New tax on Chicago residents will fund pension shortfall

chicago mayor rham emanuel
Mayor Rahm Emanuel backed the measure, which implements a new water-sewer tax.

Chicago residents and businesses will face a new tax on their water and sewage usage next year to help shore up a pension fund for municipal employees.

The Chicago City Council approved the new tax Wednesday by a vote of 40 to 10. The measure was backed by Mayor Rahm Emanuel.

The tax will rise about 29.5% over the next four years and is based on how much water you use. It will cost households $53 on average in 2017, according to data provided by the city.

The money from the tax will go to the Municipal Employees' Annuity and Benefit Fund of Chicago, one of the city's four pension funds for public employees.

Without the increased funding, the municipal workers' fund was expected to run out of money within the next 10 years, according to the most recent annual report.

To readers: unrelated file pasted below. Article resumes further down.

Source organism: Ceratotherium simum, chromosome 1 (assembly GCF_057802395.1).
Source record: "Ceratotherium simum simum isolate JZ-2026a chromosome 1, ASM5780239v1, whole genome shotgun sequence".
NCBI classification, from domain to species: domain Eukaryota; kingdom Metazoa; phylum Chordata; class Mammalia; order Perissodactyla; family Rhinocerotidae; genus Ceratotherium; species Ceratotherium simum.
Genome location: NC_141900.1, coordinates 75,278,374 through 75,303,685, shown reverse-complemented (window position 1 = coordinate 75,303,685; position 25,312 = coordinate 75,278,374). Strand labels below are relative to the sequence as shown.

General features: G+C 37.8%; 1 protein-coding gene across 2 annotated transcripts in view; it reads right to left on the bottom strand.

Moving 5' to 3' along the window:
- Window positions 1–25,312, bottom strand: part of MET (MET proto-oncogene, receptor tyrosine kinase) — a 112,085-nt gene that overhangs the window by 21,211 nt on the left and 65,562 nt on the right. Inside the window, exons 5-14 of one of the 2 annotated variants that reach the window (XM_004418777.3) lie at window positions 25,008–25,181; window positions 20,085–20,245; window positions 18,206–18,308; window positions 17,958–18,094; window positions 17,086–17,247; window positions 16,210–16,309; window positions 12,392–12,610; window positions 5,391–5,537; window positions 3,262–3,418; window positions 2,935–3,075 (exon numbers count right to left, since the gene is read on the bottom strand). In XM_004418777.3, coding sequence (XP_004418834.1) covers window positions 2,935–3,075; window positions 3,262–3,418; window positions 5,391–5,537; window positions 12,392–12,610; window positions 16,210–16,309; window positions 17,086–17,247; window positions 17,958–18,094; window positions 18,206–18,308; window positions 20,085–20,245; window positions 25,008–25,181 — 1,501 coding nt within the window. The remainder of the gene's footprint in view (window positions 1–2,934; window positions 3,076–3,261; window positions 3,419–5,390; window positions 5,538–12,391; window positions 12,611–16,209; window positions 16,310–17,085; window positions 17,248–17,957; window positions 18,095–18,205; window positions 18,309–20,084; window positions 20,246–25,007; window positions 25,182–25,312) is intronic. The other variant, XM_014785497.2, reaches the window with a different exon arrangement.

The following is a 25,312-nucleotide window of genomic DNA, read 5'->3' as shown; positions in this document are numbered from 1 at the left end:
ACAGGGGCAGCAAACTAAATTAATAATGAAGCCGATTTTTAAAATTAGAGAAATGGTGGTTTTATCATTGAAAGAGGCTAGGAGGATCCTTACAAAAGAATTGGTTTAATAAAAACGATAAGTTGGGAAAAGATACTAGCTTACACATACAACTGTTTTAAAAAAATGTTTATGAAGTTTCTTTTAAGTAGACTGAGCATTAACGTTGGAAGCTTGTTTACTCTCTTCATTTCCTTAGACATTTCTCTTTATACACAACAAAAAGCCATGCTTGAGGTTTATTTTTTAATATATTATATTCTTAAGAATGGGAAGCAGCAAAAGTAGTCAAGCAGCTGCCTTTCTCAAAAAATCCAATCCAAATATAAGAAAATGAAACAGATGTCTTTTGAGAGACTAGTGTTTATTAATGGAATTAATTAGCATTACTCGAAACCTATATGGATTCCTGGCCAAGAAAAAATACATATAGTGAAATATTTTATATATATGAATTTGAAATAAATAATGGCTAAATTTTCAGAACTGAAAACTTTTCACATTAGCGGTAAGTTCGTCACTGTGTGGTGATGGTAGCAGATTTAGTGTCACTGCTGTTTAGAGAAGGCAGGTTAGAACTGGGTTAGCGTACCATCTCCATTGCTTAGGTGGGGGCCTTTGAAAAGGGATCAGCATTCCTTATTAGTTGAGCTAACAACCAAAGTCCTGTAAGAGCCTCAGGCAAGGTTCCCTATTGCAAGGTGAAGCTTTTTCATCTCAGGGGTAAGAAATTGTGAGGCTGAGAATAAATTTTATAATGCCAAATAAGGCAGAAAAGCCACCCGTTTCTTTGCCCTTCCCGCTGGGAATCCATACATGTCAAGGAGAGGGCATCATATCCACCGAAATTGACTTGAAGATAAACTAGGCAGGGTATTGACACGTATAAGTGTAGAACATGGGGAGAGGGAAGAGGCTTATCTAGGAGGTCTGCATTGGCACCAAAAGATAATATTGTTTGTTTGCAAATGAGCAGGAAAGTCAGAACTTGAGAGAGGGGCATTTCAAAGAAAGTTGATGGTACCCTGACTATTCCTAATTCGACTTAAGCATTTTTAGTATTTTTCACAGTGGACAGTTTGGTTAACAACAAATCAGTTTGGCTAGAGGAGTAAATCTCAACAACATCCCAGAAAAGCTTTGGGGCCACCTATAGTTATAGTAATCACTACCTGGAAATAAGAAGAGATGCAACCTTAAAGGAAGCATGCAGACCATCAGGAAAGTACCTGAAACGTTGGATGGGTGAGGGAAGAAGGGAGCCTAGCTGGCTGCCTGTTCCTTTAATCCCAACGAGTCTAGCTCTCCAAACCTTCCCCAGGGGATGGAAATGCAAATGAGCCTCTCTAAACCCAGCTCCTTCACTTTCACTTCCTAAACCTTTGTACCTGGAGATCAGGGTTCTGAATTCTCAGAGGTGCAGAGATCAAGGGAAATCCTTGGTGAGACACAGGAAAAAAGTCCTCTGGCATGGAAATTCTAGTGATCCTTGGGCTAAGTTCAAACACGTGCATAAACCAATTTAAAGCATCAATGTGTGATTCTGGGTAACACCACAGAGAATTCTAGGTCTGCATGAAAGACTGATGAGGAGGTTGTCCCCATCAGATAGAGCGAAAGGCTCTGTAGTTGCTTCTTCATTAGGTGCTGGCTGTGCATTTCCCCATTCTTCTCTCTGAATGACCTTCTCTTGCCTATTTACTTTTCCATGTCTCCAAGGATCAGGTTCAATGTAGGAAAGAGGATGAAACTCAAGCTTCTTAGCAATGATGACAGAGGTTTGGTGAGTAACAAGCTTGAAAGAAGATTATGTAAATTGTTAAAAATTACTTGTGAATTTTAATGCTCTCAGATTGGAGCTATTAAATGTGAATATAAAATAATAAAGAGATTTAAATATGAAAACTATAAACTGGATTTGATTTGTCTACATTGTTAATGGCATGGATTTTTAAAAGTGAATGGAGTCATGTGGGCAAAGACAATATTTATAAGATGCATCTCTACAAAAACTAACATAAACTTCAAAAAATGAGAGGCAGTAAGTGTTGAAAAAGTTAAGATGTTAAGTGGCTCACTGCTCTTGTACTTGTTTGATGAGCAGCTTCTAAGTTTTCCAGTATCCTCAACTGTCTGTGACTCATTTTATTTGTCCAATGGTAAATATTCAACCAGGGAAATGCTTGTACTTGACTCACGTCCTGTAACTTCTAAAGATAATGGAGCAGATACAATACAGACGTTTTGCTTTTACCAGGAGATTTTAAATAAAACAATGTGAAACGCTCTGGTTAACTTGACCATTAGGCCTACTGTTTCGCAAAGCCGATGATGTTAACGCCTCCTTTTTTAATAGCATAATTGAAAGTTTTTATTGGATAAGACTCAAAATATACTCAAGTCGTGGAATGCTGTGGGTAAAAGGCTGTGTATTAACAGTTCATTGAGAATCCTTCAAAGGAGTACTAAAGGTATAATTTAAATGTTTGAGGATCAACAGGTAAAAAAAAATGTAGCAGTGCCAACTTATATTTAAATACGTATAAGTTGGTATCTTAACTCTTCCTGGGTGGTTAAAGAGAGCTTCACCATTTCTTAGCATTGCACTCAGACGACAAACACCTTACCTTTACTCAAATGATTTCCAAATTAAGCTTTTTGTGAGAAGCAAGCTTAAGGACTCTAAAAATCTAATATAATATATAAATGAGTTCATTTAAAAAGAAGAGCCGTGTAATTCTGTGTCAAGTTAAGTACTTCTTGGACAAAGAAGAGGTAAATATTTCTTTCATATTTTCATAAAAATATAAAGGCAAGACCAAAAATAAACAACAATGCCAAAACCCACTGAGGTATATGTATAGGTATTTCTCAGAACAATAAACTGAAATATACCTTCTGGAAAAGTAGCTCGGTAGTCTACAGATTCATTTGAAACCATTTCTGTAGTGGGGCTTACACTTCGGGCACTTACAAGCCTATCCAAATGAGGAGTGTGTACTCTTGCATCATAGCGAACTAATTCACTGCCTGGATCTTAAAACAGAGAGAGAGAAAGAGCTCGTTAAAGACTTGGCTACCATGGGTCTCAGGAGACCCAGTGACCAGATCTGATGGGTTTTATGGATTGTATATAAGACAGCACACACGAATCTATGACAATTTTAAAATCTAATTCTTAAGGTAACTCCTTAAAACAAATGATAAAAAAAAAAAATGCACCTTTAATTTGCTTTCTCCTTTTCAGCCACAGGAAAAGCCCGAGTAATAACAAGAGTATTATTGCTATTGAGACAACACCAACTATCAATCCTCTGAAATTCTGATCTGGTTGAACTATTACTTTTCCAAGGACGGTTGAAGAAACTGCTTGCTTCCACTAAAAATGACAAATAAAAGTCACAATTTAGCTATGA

Related: States face a $1 trillion pension shortfall

The fund is currently only 32% funded, meaning it has 32 cents for every dollar it owes.

With the new tax in place, the fund is expected to be 90% funded by 2057.

"With today's action by City Council, all four of Chicago's pension funds are now off the road to bankruptcy and on the path to solvency," said Mayor Rahm Emanuel, who supported the measure.

"Not only are we shoring up the city's finances, we're ensuring that thousands of workers are able to retire with dignity and security," he said in a statement.